Swirling boundary layer developing in a conical diffuser. The conical diffuser is placed 100 mm downstream of a rotating swirl generator of diameter D=260 mm and discharges into the atmosphere at X=510 mm. It has a 20o included angle and an area ratio of 2.84.
The swirling flow is created by a rotating cylinder including a honeycomb screen at its inlet. At its outlet, the inlet swirl is close to solid-body rotation. Along the diffuser, the swirl is of sufficient magnitude to prevent boundary layer separation but just insufficient to cause recirculation in the core flow. The axial pressure gradient and the curvature of the streamlines have been found to be the dominant perturbations imposed to the swirling boundary layer as it exits the cylindrical part and enters the conical diffuser. The swirl is responsible for severe radial gradients near the wall for most of the turbulence quantities.
The following measurements are provided at station -25, located at x = -25 mm, 75 mm downstream of the swirl generator and 25 mm upstream of the diffuser entrance. The swirl is close to solid-body rotation with a nearly uniform axial velocity in the core region outside the boundary layers. The swirl number is Wmax/Uo = 0.59 where Wmax is the maximal circumferential velocity. The wall shear stress is /Uo2 = 0.00282 in the x direction and /Uo2 = 0.00190 in the z direction. The wall streamline angle is = tan-1(W/U)y=0 = 34o.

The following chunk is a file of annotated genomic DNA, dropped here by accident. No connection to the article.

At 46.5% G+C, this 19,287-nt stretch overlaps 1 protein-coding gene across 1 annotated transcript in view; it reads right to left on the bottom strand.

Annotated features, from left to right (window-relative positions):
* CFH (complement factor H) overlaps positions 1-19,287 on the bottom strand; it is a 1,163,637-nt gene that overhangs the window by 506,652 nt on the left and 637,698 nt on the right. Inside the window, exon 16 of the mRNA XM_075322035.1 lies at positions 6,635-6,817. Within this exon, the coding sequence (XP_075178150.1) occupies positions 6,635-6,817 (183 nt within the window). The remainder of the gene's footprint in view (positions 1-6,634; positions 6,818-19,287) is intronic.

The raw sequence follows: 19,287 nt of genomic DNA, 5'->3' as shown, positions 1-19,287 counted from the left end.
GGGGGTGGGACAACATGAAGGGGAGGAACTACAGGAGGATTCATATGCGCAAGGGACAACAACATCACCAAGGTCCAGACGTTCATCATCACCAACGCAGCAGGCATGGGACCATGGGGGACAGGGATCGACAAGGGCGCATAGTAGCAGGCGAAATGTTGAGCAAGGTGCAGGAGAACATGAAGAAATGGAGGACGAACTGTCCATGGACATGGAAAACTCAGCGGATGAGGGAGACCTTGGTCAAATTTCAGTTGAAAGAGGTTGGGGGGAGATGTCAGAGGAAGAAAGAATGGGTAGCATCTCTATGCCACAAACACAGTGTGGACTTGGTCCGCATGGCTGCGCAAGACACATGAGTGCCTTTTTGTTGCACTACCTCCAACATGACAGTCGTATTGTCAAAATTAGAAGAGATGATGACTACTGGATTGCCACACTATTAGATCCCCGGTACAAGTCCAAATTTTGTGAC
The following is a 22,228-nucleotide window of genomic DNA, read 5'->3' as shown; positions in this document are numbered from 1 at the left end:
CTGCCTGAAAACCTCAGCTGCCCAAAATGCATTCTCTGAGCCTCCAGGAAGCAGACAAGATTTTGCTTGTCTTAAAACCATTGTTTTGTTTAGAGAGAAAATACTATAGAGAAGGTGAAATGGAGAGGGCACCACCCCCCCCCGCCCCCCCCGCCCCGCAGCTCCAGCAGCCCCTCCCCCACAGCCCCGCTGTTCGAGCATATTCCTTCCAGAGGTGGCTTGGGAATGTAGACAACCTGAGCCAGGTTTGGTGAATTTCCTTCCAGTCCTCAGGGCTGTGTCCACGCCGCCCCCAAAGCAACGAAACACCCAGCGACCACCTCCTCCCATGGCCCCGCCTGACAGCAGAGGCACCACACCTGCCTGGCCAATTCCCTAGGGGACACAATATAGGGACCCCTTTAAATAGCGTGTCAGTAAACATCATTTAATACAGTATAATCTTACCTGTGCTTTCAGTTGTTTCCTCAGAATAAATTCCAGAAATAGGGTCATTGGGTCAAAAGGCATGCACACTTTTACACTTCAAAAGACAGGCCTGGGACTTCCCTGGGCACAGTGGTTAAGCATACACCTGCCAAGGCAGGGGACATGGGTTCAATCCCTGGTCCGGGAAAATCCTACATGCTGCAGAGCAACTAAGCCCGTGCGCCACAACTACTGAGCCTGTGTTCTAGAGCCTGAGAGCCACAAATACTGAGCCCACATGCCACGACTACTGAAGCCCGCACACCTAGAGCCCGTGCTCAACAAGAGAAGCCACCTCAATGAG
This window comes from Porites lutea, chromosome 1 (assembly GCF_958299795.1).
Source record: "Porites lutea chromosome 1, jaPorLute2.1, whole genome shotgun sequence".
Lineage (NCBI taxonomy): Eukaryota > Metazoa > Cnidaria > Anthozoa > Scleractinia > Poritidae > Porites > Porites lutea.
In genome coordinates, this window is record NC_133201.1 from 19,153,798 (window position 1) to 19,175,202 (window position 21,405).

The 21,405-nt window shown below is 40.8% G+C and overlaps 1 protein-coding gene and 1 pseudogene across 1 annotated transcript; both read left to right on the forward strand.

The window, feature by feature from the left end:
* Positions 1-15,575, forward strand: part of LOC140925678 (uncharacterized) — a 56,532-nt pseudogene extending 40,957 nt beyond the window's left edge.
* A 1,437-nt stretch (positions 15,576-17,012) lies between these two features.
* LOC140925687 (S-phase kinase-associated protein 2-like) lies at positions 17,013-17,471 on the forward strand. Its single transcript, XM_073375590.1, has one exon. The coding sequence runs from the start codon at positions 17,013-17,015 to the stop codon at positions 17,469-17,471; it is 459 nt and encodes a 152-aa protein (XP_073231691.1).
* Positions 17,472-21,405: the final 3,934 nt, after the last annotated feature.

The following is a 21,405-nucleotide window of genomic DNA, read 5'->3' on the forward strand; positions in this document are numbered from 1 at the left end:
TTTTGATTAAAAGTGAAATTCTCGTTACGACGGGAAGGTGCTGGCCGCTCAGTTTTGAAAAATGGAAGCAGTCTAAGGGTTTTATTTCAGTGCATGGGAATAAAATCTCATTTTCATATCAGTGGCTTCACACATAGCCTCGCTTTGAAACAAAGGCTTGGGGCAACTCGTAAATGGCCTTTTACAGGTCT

The following measurements are available at 7 stations along the diffuser: x = 025, 060, 100, 175, 250, 330, 405 mm ($$$ in the file names)
The calculations should be performed for the whole diffuser (not only for the boundary layer).
The calculation of the duct flow should be started at station x=-25 mm using the experimental values provided as inlet conditions.
The diffuser discharges to the atmosphere at X=510 mm. Zero gradients may be assumed for the flow variables.
The following results should be plotted and compared with the data.
At x= 025, 060, 100, 175, 250, 330, 405 mm:
Along the diffuser wall:
Previous Numerical Studies
Armfield et al. (ref. 2.) have used a k- and an algebraic Reynolds stress turbulence model with a two-layer wall function to calculate this case. The use of a two-layer, rather than a single-layer, wall function has been found to be necessary to accurately predict the level, location and the axial variation of the near-wall peak in turbulence quantities.
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